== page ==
To me the biggest challenge before the media in Manipur is the inability of media people to understand their greater social responsibility, their inability to come out of their respective family tradition, their community influence and so on. Of course, they are all human being and I am not blaming any one in particular. Frankly speaking, lakhs and lakhs of Manipur population are dancing at the tune of some hundreds of journalists. Experience has clearly shown that hyping an issue by the conventional media, forget about other social media viz facebook, WhatsApp etc, is very common in Manipur. Any slight issues involving different communities were sensationalised and hyped in favour of their respective communities. Ethical journalistic guidelines usually take a backseat when it comes to communal tone. This is a serious betrayal of Journalistic profession and to the social fabric of the State. As the code of ethics is usually a moral issue, the breach of which does not attracts legal remedies. That is why the regulator like the Press Council of India can’t take any legal action, and that no journalist is seemingly doing wrong even when the state is burning. Standardizing the profession of journalism is the key here, but no doubt a hard task, as this involved many factors.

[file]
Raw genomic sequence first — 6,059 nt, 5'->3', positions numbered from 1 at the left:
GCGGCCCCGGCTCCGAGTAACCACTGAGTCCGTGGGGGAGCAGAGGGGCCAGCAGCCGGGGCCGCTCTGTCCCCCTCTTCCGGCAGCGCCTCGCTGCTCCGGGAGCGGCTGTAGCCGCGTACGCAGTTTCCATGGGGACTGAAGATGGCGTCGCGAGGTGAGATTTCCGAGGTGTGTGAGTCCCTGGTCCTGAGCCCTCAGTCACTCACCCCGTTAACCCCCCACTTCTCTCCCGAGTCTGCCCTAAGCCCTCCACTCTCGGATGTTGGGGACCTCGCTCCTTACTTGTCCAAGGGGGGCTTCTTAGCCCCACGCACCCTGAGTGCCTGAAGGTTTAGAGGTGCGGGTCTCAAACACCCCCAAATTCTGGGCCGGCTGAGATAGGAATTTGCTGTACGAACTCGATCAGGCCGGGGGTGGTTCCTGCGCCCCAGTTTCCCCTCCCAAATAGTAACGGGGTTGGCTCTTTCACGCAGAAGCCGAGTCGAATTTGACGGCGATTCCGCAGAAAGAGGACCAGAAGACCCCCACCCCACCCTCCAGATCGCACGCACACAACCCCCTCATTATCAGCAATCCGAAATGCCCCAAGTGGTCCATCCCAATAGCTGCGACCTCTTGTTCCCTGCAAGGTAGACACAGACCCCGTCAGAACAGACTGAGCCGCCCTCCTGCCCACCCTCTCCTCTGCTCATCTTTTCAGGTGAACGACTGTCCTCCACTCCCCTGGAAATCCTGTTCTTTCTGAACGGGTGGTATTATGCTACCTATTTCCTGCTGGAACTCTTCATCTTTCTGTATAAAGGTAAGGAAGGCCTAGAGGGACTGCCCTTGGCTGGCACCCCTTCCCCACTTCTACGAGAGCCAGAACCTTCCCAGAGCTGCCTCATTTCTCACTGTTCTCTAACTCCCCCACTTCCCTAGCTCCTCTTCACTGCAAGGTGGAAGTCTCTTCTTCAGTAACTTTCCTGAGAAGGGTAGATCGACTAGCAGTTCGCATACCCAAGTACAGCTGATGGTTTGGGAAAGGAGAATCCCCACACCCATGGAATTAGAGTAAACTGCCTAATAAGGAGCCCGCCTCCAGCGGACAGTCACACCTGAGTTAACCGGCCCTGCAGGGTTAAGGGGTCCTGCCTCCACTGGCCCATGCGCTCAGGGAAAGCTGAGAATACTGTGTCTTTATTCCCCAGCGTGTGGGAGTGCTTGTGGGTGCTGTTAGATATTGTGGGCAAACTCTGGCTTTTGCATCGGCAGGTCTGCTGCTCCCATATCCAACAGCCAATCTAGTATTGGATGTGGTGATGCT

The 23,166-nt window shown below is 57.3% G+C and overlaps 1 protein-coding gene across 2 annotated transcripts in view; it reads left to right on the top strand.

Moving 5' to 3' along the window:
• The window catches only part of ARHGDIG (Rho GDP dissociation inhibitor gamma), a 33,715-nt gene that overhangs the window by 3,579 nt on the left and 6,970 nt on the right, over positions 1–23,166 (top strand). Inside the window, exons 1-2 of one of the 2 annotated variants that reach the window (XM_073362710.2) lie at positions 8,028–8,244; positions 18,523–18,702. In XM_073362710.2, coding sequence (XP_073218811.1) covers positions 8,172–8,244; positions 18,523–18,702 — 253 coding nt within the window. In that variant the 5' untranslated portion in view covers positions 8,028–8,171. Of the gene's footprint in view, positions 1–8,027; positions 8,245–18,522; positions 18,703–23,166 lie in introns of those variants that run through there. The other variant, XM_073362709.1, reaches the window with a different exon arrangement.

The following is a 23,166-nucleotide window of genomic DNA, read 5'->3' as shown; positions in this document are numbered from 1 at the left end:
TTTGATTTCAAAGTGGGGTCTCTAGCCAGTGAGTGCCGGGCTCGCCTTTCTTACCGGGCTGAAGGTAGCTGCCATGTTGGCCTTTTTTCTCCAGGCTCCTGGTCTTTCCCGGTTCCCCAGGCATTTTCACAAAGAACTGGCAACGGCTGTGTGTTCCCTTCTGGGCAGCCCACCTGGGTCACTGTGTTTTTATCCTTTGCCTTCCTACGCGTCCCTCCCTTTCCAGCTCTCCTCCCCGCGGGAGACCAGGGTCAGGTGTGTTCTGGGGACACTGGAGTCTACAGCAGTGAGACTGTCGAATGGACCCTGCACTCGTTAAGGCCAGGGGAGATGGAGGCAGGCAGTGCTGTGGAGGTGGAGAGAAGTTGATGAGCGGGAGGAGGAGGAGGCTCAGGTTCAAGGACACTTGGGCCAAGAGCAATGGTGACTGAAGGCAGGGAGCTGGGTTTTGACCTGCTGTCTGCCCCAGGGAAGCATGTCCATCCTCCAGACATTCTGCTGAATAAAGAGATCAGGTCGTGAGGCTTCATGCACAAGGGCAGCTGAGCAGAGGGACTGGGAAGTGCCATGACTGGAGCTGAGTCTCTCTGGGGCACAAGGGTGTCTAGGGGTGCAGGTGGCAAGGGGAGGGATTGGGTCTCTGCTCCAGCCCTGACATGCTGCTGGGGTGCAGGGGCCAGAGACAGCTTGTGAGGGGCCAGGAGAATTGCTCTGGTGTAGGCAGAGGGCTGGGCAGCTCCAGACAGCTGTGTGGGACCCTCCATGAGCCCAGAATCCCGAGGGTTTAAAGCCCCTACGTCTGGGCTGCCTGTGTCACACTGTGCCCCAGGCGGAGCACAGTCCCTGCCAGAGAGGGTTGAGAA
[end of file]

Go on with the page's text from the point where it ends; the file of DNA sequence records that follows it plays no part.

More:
Talking about principles and ethics of journalism, there are some people swerving from one media house to another or form one media organization to another in an effort to escape from their unethical or anti social practices. I am aware that every media houses have certain code of conduct against bribe or paid news so is also the media organization. But there are some journalists who openly take bribes or indulge in anti social activities. And when confronted those person just quit and joins another media house and media organization. Unfortunately, he or she was readily accepted by the other media house or media organizations. This shows that media houses and media organizations don’t give a damn to principles and ethical codes of journalism. This is very sad. Media houses and media organizations in the State need to have a common understanding in this issue.
Journalism has come a long way in Manipur but most us are yet to know whether we are really informed or manipulated. To me the people of Manipur are being controlled by the media. And this is where, I think the media has overstepped. This is another big challenge to the future of media and its relationship with the society.
There has been lots of talk about media’s from mainland India sidelining the happenings of North eastern states. It’s a fact. I am sure you agree. Similarly, the hill districts fumed a lot about being sidelined by the mailand Manipur media. This is also true. I hope you will also agree with me too. How do we bridge this gap is also another big challenge.
In Manipur, apart from the vernaculars, all the major media houses are located at the State Capital area. In respect of staffing pattern also 95 percent are from the one community (I am not questioning about the staffing pattern at all the but just showing the configuration). But over 70 percent of readership of the popular English dailies are from the hill Districts (correct me if I am wrong).